All you need to know about Maxxis’ new MaxxSpeed compound and why it might be relevant for your riding applications.
We talk about tires and their construction quite a lot here on WILD AIR Sports and that is for good reason! The rubber that connects us to the ground on the bike has a lot of say in the ride feel, performance of the bike, and overall riding experience.
With Maxxis announcing a new rubber compound, or rather an update to their current 3C-MaxxSpeed compound, we had to ask the question of whether or not it is relevant to the broader South African market and if so, how and why. The short answer is a firm “yes” and you can find out why below.
The function of the compound in a tire
The compound of the tire will dictate how it interacts with the ground in terms of rolling resistance and traction. Typically, a softer compound increases cornering, braking, and accelerating traction but also makes the tire slower rolling. The converse is obviously true for harder compounds; faster rolling but offering less traction.
To try and balance this, many manufacturers will incorporate several compounds into the tire construction to enhance the desired effects and reduce the negative ones. What that would typically look like is a hard base compound to reduce overall tire rebound and decrease rolling resistance. Covering this hard base compound would be a slightly softer tread compound that offers increased traction at the cost of some rolling efficiency and sometimes an even softer compound on the cornering knobs of the tire for maximum traction when leaned over.
For some more detail on choosing the correct tire for your bike and riding application, check out this guide over here.
What you need to know about the new MaxxSpeed compound
This is a single compound construction rather than the traditional 3 compound construction from Maxxis. Now this may seem odd given what we have just discussed about the give-and-take nature of rubber compounds but that all changes when silica is added to the rubber compound mix.
Silica revolutionized rubber compounds in the automotive world over the last decade or so and now is making an impact in the cycling world. Maxxis has been using it successfully in their road tires and now it bringing it into their MTB lineup.
Adding silica to the rubber compound mix means that the rubber has high rebound properties (decreases rolling resistance) at low frequency impacts (typical of normal wheel rotations) and low rebound (increased traction) at high frequencies (typical of rough terrain riding). It almost seems to be the opposite of what you get from a cornstarch and water mixture (lots of fun). You can read more on the effects of silica as a filler in rubber compounds here.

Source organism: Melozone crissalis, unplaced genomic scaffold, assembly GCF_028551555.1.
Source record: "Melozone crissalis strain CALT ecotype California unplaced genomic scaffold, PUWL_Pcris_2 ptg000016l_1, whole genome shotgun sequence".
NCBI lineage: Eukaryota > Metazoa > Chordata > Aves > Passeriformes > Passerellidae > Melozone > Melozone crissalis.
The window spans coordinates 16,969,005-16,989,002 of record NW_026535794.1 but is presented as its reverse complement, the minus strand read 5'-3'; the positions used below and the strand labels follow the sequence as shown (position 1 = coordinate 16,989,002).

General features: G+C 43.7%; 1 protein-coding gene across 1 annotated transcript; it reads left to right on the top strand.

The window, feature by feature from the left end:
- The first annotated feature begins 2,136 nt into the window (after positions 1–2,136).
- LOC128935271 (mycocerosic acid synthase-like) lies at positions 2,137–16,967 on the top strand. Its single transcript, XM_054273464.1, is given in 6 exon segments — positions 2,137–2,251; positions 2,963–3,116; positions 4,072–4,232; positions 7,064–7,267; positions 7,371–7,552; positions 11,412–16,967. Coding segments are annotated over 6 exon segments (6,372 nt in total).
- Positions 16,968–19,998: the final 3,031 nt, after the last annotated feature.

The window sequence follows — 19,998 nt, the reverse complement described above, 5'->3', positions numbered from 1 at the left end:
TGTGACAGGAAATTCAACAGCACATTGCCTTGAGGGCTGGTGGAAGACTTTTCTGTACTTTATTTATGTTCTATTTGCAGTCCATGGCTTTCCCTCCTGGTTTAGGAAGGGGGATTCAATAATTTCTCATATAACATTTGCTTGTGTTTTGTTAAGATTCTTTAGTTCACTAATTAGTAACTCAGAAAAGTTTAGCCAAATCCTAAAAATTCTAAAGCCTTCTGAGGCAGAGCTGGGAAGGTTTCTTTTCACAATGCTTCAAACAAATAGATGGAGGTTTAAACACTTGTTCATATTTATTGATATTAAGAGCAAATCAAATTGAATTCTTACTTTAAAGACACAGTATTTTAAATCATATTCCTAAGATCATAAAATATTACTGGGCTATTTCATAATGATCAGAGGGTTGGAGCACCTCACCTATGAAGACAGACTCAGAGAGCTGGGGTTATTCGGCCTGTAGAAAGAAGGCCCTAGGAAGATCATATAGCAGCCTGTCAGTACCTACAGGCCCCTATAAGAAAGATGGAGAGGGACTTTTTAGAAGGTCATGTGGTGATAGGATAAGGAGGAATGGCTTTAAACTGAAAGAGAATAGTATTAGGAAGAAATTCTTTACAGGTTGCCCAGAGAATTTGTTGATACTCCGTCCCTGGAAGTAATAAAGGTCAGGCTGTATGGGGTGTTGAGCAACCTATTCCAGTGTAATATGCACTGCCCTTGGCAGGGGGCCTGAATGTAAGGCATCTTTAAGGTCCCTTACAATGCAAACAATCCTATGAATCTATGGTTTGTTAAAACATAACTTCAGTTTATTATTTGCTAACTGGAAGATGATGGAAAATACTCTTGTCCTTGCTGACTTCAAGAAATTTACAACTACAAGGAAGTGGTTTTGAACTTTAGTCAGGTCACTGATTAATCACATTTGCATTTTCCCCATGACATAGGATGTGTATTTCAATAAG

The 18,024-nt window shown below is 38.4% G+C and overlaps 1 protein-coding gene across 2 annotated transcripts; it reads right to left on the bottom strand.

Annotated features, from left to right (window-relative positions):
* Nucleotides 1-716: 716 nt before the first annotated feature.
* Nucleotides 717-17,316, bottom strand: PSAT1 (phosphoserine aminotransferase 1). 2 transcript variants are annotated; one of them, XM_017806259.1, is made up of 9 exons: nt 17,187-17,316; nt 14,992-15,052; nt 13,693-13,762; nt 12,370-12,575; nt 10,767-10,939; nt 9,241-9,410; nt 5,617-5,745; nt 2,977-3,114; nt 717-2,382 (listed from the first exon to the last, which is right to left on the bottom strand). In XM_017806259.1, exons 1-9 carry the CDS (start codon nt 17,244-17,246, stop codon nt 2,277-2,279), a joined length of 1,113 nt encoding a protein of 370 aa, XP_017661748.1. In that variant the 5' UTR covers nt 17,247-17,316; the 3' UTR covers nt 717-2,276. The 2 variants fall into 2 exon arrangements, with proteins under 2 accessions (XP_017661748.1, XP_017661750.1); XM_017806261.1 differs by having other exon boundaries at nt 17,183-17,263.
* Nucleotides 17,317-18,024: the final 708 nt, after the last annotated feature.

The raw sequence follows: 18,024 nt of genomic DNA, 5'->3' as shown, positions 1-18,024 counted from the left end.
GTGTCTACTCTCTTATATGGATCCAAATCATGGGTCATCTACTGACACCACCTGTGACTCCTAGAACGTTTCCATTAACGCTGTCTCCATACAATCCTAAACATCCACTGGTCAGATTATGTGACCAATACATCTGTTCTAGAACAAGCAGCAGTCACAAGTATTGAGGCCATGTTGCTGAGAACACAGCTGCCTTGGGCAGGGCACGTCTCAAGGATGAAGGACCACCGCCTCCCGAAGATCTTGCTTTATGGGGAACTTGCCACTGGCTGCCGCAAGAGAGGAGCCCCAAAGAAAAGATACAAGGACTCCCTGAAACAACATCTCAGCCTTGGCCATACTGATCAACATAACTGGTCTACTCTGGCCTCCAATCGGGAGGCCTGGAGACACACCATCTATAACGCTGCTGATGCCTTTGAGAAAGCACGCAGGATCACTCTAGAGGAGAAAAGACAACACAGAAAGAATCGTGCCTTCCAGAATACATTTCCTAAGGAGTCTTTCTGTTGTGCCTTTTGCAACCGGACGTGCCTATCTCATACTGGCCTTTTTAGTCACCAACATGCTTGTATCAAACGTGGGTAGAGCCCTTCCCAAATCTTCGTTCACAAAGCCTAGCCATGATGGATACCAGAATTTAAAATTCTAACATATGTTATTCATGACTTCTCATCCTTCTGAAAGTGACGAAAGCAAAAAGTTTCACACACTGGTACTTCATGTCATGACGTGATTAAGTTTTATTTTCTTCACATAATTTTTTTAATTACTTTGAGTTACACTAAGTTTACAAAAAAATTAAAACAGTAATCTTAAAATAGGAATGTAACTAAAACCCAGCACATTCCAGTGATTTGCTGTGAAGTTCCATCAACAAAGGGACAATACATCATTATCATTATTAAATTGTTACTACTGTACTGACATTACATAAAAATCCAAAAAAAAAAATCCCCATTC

Ok so fun facts out the way, what does it mean for the rider when your rims are paired up with the new MaxxSpeed goodness?
The performance of the new compound over the old 3C-MaxxSpeed results in rolling resistance reductions of up to 25% claimed by Maxxis which can, according to them, “shave as much as a minute off a rider’s time in a 90-minute race.”
Now we know that many of South Africa’s riders love a good MTB marathon and are out for much longer than 90 minutes during their races or big training rides so that translates into a significant performance increase.
Sure, you won’t be soft-pedaling away from the mates that normally drop you on the flats but if you’re a competitive rider or just due some new rubber, the new compound is a no-brainer to go for on marathon, XC, and even light trail applications; especially considering that there is no trade off on traction.
An additional benefit to the silica backed compound is its better flexibility and elasticity in lower temperatures which means better performance in wet wintery conditions.
Tires that MaxxSpeed is available in locally
Aspen 29 X 2.40 WT
Rekon Race 29 X 2.40 WT
Ikon 29 X 2.35
Severe 29 X 2.25
All will be tubeless ready and come in the 120 TPI EXO casing for puncture protection. They should be available at your nearest bike shop from July this year.
What is the new “Severe” you ask?
The Severe is a mud specific tire that has of course been race tested and even taken a couple of wet weather World Cup wins under Rebecca McConnel and Nino Schurter. It will only be available for special order by dealers locally so expect them to be rare as hen’s teeth. Not a crisis for most of SA but it would be a good tire option in very wet and muddy regions.
Maxxis’ other compounds for reference
All of Maxxis’ other compounds for mountain bike tires use 3 different compounds, including the outgoing 3C-MaxxSpeed
3C-MaxxGrip: “Maxxis’ 3C MaxxGrip compound uses the stickiest, slowest rebounding rubber we offer in a mountain bike tire. This high traction compound is the same one used by our top World Cup Downhill and Enduro World Series athletes and is now available in a variety of casing configurations to cover all riders.”
3C-MaxxTerra: “Maxxis’ 3C MaxxTerra is an intermediate triple compound configuration used across our mountain tire line. The 3C MaxxTerra compound offers more traction than 3C MaxxSpeed, yet provides better treadwear and less rolling resistance than MaxxGrip, which makes it ideal for trail riding in all conditions.”
3C-MaxxSpeed: “Used primarily in cross country (XC) tires, the two compounds in the outer layer are specially formulated to reduce rolling resistance and optimize treadwear and traction.
*Note that the 3C MaxxSpeed compound is being phased out for the new MaxxSpeed launched in April 2023.”
Alright, keep it rubber side down everyone.